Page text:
Most home improvement projects require careful measurement, but with a granite countertop it’s especially important that all measurements be precise. First, you want to make sure that the granite slab you choose is large enough — but not too large — for the area you need to cover. If you plan to install a matching backsplash, bar top, island, or other feature, be sure to include that measurement as well.
• Lay your kraft paper or cardboard on top of the cabinets.
• Trace the cabinets and cut away the extra paper or cardboard to create your countertop template.
• Mark the location of your sink, any curves, bends, and any other cutouts you will need.
• Decide on the size and type of overhang you want for your countertop. The typical overhang is 1.5 inches. Larger overhangs may need additional support or bracing.
• Record your measurements.
• Repeat the process at least once to make sure it’s exact!
Before installing your granite countertop, you should reinforce the cabinets with 0.75-inch plywood. Although granite is an extremely durable material, it can crack if it’s not thick enough or given extra support.
• Use your kraft paper or cardboard template to measure plywood pieces, including all cutouts such as the sink hole. Be sure to include the additional overhang.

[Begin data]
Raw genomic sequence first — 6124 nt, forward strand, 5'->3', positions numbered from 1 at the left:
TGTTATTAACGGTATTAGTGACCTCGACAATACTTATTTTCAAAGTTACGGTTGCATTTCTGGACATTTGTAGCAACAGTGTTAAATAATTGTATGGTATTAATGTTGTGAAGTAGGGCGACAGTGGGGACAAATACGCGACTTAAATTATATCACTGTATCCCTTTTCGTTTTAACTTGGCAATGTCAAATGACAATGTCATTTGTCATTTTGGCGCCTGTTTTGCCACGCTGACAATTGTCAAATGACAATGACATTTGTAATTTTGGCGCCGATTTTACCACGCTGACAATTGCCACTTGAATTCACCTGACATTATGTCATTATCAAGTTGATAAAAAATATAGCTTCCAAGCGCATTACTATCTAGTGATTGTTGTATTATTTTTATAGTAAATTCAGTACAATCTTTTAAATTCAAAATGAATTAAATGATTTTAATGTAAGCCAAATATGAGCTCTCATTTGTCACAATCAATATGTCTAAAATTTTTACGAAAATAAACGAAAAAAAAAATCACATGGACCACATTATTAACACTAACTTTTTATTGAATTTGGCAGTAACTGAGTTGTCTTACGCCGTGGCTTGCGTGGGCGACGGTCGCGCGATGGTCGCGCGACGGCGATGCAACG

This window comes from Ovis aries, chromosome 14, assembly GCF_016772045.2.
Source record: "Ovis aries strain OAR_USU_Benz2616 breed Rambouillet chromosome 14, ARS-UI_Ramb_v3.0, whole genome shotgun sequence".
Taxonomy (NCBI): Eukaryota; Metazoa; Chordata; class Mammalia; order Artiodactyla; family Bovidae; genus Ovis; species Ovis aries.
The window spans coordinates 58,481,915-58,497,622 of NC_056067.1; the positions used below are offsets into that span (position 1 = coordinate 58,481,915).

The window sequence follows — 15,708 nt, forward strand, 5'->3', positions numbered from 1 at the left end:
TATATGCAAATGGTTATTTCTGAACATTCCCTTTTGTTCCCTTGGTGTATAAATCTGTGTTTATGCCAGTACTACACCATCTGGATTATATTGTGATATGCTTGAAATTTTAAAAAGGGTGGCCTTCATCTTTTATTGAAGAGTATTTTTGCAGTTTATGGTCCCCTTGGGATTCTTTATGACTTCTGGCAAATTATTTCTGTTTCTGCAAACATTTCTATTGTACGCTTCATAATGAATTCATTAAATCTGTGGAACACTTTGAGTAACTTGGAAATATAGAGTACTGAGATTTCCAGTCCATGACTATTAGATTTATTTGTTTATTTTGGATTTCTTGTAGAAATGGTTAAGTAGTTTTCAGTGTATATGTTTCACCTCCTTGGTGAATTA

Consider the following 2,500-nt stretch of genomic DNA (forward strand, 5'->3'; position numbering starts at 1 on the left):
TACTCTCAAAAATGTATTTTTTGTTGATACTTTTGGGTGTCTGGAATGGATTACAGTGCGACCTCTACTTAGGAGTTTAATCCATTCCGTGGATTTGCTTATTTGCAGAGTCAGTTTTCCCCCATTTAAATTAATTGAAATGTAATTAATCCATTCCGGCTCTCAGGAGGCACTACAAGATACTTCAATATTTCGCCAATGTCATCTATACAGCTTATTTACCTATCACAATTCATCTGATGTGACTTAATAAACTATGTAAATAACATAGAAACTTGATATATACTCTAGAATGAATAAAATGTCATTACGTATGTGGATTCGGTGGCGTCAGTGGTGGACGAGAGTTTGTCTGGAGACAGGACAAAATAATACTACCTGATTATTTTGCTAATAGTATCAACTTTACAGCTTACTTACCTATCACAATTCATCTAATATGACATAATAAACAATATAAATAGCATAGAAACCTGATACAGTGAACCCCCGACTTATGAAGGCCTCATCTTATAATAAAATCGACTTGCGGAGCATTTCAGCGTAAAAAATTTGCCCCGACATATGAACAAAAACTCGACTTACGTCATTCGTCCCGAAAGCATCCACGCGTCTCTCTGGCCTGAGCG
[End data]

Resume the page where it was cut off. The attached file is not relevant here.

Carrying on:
• Cut the plywood with a circular saw.
• Place the plywood on top of the cabinets and make sure it is level.
• Attach the plywood reinforcement to the countertop by drilling screws through it to the cabinets. Place screws 8 to 10 inches apart.
• Apply a waterproof membrane to protect the plywood from internal, invisible water damage and rot. Let it dry for 12 hours.
Cutting and Fitting the Slab
Make sure you have enough people to safely carry the heavy slab into place — carrying it horizontally, not vertically. At this point, if all of your measurements were correct, the granite countertop should line up perfectly. You may still need to make small adjustments to ensure it fits just right. Here are some tips:
• Mark any cuts that need to be made by laying the template on top of the slab using painter’s tape or a whiteout pen.
• Before cutting, put on masks, goggles, and other protective gear.
• Use a wet handheld circular saw to make cuts, in order to minimize the dust created by the process.
• Position the saw just outside the lines for the first cut, which leaves room for grinding and smoothing edges.
• Use a caulk gun to apply caulk to the underside of the granite, including the edges by the wall. Let it dry for 12 hours.
• Smooth countertop edges with a wet electric grinding wheel by gently dragging it back and forth along the granite edge.
• Install the sink: Apply caulk around the perimeter of the sink hole and affix the sink. Let dry for 12 hours.
• Apply a granite sealer to the countertops, especially if you’ve chosen a white granite, to keep it water-resistant and protect it from staining. Let it dry for 24 hours, and you’re ready to enjoy your new countertop.
As you can see from the above instructions, installing a granite countertop is not a simple job — and it’s definitely not an ideal project for an inexperienced DIY-er. However, if you’re confident in your abilities, and have some friends to help out with the heavy lifting, installing it yourself can save a lot of money on the project. For more information, check out our Quick n' Easy Countertop Installation video.